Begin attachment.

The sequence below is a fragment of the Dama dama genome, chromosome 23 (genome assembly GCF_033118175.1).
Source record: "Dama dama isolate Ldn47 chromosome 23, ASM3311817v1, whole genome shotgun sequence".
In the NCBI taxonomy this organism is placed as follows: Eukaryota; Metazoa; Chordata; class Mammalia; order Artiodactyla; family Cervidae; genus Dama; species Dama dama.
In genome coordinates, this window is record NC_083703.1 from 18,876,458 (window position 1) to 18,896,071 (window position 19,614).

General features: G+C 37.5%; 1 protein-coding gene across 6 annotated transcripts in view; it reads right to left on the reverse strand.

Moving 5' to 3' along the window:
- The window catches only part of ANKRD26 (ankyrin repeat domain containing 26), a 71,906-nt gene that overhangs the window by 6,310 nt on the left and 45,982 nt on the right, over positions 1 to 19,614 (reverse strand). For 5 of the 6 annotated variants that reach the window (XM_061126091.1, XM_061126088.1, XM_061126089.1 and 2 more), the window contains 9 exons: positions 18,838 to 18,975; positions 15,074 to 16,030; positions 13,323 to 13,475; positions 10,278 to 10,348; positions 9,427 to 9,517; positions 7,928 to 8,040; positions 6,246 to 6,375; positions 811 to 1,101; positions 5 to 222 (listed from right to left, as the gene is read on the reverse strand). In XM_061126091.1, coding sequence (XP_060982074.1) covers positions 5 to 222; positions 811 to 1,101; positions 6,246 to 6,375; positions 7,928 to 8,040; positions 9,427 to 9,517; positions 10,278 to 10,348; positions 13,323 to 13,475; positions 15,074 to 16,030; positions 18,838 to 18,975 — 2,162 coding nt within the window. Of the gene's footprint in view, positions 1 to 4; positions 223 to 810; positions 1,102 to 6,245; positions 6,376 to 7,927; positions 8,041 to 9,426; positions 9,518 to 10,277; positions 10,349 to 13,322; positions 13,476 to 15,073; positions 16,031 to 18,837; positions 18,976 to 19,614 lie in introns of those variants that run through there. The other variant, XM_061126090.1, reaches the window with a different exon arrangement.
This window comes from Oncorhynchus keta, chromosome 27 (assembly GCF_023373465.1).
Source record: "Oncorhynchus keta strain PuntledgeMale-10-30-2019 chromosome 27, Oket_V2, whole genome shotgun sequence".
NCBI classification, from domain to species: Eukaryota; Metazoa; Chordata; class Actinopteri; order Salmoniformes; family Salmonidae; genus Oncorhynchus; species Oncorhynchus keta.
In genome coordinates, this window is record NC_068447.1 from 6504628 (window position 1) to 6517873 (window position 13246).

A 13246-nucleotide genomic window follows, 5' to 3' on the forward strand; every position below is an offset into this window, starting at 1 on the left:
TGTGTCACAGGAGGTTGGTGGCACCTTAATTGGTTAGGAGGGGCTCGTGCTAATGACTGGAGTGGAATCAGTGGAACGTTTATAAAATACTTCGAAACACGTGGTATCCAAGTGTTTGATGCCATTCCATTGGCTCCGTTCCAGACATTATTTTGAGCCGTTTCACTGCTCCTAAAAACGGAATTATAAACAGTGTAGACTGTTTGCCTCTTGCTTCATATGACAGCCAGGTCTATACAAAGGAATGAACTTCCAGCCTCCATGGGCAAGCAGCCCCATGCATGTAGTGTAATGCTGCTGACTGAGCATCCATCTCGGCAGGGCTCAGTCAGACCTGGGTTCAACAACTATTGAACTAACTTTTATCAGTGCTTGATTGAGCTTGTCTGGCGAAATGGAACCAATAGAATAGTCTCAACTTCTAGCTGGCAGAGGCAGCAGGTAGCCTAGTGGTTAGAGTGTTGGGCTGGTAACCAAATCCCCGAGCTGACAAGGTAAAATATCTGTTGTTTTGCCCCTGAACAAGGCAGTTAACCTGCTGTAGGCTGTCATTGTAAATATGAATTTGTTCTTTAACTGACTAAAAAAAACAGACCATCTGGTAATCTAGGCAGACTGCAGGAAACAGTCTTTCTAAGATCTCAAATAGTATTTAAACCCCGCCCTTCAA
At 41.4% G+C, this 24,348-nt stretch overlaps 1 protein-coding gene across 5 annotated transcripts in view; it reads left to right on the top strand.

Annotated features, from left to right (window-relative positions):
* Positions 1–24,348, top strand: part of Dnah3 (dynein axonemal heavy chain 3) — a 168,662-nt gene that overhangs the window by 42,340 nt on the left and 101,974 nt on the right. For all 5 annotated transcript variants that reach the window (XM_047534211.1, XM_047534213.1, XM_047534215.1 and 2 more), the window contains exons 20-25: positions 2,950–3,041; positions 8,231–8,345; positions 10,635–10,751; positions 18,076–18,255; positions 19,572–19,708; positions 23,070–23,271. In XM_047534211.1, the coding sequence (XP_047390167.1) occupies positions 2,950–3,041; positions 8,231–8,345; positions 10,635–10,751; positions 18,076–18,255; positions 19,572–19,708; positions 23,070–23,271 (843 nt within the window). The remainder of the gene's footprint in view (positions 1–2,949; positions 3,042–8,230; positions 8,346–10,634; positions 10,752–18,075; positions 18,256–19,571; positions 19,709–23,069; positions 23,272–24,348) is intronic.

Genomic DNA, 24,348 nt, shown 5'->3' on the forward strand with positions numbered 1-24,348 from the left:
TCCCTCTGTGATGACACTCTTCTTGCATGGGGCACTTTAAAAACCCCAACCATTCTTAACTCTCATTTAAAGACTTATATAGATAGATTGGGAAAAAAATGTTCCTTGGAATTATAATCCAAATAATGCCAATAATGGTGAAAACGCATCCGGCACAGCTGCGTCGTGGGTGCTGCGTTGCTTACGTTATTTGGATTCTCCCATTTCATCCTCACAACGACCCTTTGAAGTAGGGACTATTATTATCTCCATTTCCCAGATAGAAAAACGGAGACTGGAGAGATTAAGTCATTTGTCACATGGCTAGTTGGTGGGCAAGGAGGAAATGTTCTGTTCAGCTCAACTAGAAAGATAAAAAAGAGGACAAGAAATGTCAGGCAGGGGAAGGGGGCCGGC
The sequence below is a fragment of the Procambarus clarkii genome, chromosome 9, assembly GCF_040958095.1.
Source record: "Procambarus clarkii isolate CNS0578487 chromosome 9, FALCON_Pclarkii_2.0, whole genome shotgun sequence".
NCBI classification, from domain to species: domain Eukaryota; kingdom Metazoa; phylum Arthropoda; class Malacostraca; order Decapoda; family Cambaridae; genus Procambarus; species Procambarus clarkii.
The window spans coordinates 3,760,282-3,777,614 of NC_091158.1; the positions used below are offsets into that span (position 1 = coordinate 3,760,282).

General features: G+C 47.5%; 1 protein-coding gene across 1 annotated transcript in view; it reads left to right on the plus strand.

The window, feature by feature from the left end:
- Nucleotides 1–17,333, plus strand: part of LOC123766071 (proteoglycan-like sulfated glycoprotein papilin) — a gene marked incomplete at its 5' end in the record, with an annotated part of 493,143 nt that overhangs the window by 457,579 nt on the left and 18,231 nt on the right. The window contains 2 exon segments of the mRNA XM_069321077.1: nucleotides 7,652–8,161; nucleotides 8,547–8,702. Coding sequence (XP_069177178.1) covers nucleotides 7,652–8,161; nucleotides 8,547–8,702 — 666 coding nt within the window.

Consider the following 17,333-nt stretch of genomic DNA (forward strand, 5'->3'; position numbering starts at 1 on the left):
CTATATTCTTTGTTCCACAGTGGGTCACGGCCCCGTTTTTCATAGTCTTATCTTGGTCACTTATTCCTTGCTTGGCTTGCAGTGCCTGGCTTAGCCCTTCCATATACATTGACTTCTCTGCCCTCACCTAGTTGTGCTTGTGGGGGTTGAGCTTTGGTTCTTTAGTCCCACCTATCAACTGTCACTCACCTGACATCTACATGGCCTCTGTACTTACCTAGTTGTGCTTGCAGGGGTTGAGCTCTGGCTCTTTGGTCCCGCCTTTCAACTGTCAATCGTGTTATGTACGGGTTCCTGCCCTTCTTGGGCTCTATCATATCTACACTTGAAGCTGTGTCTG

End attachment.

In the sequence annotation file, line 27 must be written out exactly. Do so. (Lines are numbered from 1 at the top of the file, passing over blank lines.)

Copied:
CTATATTCTTTGTTCCACAGTGGGTCACGGCCCCGTTTTTCATAGTCTTATCTTGGTCACTTATTCCTTGCTTGGCTTGCAGTGCCTGGCTTAGCCCTTCCATATACATTGACTTCTCTGCCCTCACCTAGTTGTGCTTGTGGGGGTTGAGCTTTGGTTCTTTAGTCCCACCTATCAACTGTCACTCACCTGACATCTACATGGCCTCTGTACTTACCTAGTTGTGCTTGCAGGGGTTGAGCTCTGGCTCTTTGGTCCCGCCTTTCAACTGTCAATCGTGTTATGTACGGGTTCCTGCCCTTCTTGGGCTCTATCATATCTACACTTGAAGCTGTGTCTG